Car problems will happen. Flat tyres, minor leaks, worn parts… they’re a part of car ownership. Spotting problems early (by noticing changes in how your car feels, funny noises, or increases in things like fuel consumption) means you’ll be able to fix them before they become major, and likely save some cash. Stock up with emergency repair items – Tyreweld’s a great thing to carry in your car for peace of mind, Bradex is great for when your engine won’t start on a cold morning, and Radweld can help you save money on costly radiator repairs.
Carry Out Simple Car Checks Yourself
It’s always worth having a reminder of some of the DIY car checks you should be doing to save money in the long-term.
Check the fluid levels
Start by checking all the vehicle’s fluid levels, particularly engine oil and coolant/antifreeze, which are both essential to the roadworthiness of your car. Oil reduces the friction of moving parts in the engine, and without it these components would quickly start to wear — causing expensive damage in the process.
Coolant/antifreeze helps to regulate the engine’s temperature in hot and cold conditions, so it’s important to keep it well topped up.
Simply make sure the coolant/antifreeze is between the min and max marker on the reservoir, and use the dipstick to do the same for the engine oil.
Check the Pressure and Condition of Your Tyres
With a complete set of tyres costing anywhere between £300 and £1,000+ depending on the car in question, it pays to look after your current set to avoid shelling out for pricey new rubber.
To make sure tyre issues don’t impact your finances, spend a few minutes every fortnight checking the pressure and condition of your tyres. If they’re under or over-inflated, adjust them to the right PSI as noted in the car’s manual to avoid flat tyres, blowouts or uneven tyre wear.
Also, check the tread depth of each tyre in turn using the 20p test. If there’s a noticeable difference between the front and back tyres, consider rotating them.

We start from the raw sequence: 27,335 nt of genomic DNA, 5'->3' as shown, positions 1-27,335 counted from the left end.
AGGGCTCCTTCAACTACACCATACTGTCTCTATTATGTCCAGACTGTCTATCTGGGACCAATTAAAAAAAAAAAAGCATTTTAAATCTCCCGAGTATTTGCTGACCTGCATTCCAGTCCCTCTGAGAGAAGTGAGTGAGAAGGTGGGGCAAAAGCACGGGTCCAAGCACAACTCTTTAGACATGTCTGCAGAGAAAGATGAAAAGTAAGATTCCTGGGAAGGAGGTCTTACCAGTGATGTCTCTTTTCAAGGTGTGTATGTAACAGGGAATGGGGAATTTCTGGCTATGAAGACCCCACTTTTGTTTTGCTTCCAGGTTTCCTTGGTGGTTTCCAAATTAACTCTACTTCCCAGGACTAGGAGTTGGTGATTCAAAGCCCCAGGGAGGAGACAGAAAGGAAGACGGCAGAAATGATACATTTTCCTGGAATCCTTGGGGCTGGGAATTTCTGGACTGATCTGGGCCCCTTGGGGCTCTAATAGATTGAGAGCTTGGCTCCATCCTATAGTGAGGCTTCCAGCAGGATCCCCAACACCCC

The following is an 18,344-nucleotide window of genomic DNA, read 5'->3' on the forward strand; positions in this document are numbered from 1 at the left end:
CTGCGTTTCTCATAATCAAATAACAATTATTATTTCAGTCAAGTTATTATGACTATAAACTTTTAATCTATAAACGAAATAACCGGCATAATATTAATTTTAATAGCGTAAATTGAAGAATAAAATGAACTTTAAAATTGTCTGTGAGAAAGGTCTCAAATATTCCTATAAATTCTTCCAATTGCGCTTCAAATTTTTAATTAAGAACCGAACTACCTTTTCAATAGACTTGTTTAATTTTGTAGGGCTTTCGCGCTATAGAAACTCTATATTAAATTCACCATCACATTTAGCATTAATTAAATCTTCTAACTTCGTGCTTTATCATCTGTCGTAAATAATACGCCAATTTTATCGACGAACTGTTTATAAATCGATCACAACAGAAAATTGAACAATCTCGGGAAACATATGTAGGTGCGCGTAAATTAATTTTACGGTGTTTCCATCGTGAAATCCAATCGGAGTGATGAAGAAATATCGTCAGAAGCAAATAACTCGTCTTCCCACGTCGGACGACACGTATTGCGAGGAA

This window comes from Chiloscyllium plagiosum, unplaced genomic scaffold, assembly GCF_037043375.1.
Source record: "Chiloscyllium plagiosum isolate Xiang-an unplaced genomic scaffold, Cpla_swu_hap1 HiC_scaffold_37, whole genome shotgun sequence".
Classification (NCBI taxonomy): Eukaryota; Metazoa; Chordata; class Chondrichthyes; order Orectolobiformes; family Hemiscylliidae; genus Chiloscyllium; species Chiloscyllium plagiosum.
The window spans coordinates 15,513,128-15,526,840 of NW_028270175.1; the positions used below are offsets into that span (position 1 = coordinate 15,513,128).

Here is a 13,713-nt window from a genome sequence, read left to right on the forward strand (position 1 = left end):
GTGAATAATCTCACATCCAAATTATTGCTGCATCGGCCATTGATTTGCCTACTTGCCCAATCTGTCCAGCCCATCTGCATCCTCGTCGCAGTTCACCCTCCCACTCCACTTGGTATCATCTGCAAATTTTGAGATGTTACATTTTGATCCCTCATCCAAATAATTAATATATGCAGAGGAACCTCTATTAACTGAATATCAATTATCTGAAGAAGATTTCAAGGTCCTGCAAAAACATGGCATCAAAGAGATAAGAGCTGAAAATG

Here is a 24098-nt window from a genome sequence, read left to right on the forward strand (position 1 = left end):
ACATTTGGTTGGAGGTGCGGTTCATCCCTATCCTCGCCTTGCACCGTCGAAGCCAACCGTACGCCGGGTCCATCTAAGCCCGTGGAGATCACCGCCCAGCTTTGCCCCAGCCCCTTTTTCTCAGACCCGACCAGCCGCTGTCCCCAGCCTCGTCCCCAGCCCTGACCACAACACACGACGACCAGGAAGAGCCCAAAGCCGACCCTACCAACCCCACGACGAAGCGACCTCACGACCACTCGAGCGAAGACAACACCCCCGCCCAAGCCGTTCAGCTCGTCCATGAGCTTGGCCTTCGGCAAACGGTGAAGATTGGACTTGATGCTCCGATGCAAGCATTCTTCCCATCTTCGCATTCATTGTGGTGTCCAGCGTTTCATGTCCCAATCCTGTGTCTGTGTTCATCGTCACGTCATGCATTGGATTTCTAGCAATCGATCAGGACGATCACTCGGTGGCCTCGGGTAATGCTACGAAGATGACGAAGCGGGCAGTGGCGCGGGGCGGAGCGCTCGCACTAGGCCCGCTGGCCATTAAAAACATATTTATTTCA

Repair Your Own Exhaust
An exhaust which has holes or splits in it can cause you problems, but it doesn’t have to cost you the earth. A faulty exhaust can cause you to waste fuel, or if it gets more serious the fumes can cause damage to other parts. Checking your exhaust for damage can be done at home – just make sure the car hasn’t just been driven or you could end up touching hot parts.
If you do notice any holes or damaged areas, you can fix them yourself on your driveway without any special equipment. All you need is some Gun Gum – it’s easy to apply and dries hard to provide a permanent gas-tight seal. Read more about repairing your exhaust here.
The behind-the-scenes costs of owning a car often have the biggest impact on your wallet, so any way you can make savings is well worth looking into. Below, we’ve put together a few ideas on how to cut costs on that most annoying of car-related overheads: insurance.
Consider Black Box Car Insurance
If you consider yourself a sensible driver and are sick of getting stung by high and unfair insurance premiums, consider black box insurance. This is when a GPS device is fitted to your car so that the insurance company can monitor how you drive, and adjust the price you pay for cover accordingly.
Black box insurance was developed to help new and young drivers escape paying eye-watering insurance fees, but it’s steadily becoming a more popular option for anyone who wants to pay as little as possible for cover. So long as you drive sensibly and within the rules, you can expect great savings by switching to black box car insurance.
Add Experienced Drivers to Your Policy
Rather than charging more to insure another driver on a single policy, insurance companies actually reduce their prices when you add an experienced driver with a clean driving licence and decent no-claims to your policy — especially if their occupation is classed as a ‘pillar of the community’ job (teacher, policeman, civil servant etc.)